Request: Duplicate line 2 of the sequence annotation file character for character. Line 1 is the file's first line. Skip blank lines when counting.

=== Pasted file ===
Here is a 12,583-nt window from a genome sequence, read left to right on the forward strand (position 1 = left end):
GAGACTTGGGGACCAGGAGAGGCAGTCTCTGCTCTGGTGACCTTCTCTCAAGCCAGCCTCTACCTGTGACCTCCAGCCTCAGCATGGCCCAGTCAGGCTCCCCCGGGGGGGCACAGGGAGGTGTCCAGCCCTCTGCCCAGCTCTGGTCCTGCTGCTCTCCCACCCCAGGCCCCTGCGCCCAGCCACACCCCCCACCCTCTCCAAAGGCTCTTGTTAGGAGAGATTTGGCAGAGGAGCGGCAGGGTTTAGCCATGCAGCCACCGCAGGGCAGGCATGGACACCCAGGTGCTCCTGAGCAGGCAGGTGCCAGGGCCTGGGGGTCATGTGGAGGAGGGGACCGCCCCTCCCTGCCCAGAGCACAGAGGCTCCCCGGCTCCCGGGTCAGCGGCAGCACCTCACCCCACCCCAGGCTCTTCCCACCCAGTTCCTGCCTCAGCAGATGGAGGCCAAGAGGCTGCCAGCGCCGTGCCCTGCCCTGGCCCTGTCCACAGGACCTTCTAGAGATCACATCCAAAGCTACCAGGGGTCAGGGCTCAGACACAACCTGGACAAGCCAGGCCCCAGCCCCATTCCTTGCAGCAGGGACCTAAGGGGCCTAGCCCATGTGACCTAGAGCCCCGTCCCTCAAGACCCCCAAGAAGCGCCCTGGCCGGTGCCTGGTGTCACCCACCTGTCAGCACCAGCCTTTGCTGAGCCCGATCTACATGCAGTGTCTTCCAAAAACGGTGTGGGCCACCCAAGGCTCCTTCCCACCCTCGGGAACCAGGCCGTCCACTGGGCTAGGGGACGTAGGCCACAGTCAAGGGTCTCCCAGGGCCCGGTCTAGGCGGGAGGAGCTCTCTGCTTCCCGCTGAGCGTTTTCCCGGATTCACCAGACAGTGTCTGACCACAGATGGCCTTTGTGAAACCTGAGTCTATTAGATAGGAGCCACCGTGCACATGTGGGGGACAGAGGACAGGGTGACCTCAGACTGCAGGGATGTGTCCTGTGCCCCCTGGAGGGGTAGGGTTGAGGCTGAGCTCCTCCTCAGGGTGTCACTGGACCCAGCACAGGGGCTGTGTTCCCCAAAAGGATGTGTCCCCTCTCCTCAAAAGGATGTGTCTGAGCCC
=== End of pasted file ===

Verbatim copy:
GAGACTTGGGGACCAGGAGAGGCAGTCTCTGCTCTGGTGACCTTCTCTCAAGCCAGCCTCTACCTGTGACCTCCAGCCTCAGCATGGCCCAGTCAGGCTCCCCCGGGGGGGCACAGGGAGGTGTCCAGCCCTCTGCCCAGCTCTGGTCCTGCTGCTCTCCCACCCCAGGCCCCTGCGCCCAGCCACACCCCCCACCCTCTCCAAAGGCTCTTGTTAGGAGAGATTTGGCAGAGGAGCGGCAGGGTTTAGCCATGCAGCCACCGCAGGGCAGGCATGGACACCCAGGTGCTCCTGAGCAGGCAGGTGCCAGGGCCTGGGGGTCATGTGGAGGAGGGGACCGCCCCTCCCTGCCCAGAGCACAGAGGCTCCCCGGCTCCCGGGTCAGCGGCAGCACCTCACCCCACCCCAGGCTCTTCCCACCCAGTTCCTGCCTCAGCAGATGGAGGCCAAGAGGCTGCCAGCGCCGTGCCCTGCCCTGGCCCTGTCCACAGGACCTTCTAGAGATCACATCCAAAGCTACCAGGGGTCAGGGCTCAGACACAACCTGGACAAGCCAGGCCCCAGCCCCATTCCTTGCAGCAGGGACCTAAGGGGCCTAGCCCATGTGACCTAGAGCCCCGTCCCTCAAGACCCCCAAGAAGCGCCCTGGCCGGTGCCTGGTGTCACCCACCTGTCAGCACCAGCCTTTGCTGAGCCCGATCTACATGCAGTGTCTTCCAAAAACGGTGTGGGCCACCCAAGGCTCCTTCCCACCCTCGGGAACCAGGCCGTCCACTGGGCTAGGGGACGTAGGCCACAGTCAAGGGTCTCCCAGGGCCCGGTCTAGGCGGGAGGAGCTCTCTGCTTCCCGCTGAGCGTTTTCCCGGATTCACCAGACAGTGTCTGACCACAGATGGCCTTTGTGAAACCTGAGTCTATTAGATAGGAGCCACCGTGCACATGTGGGGGACAGAGGACAGGGTGACCTCAGACTGCAGGGATGTGTCCTGTGCCCCCTGGAGGGGTAGGGTTGAGGCTGAGCTCCTCCTCAGGGTGTCACTGGACCCAGCACAGGGGCTGTGTTCCCCAAAAGGATGTGTCCCCTCTCCTCAAAAGGATGTGTCTGAGCCC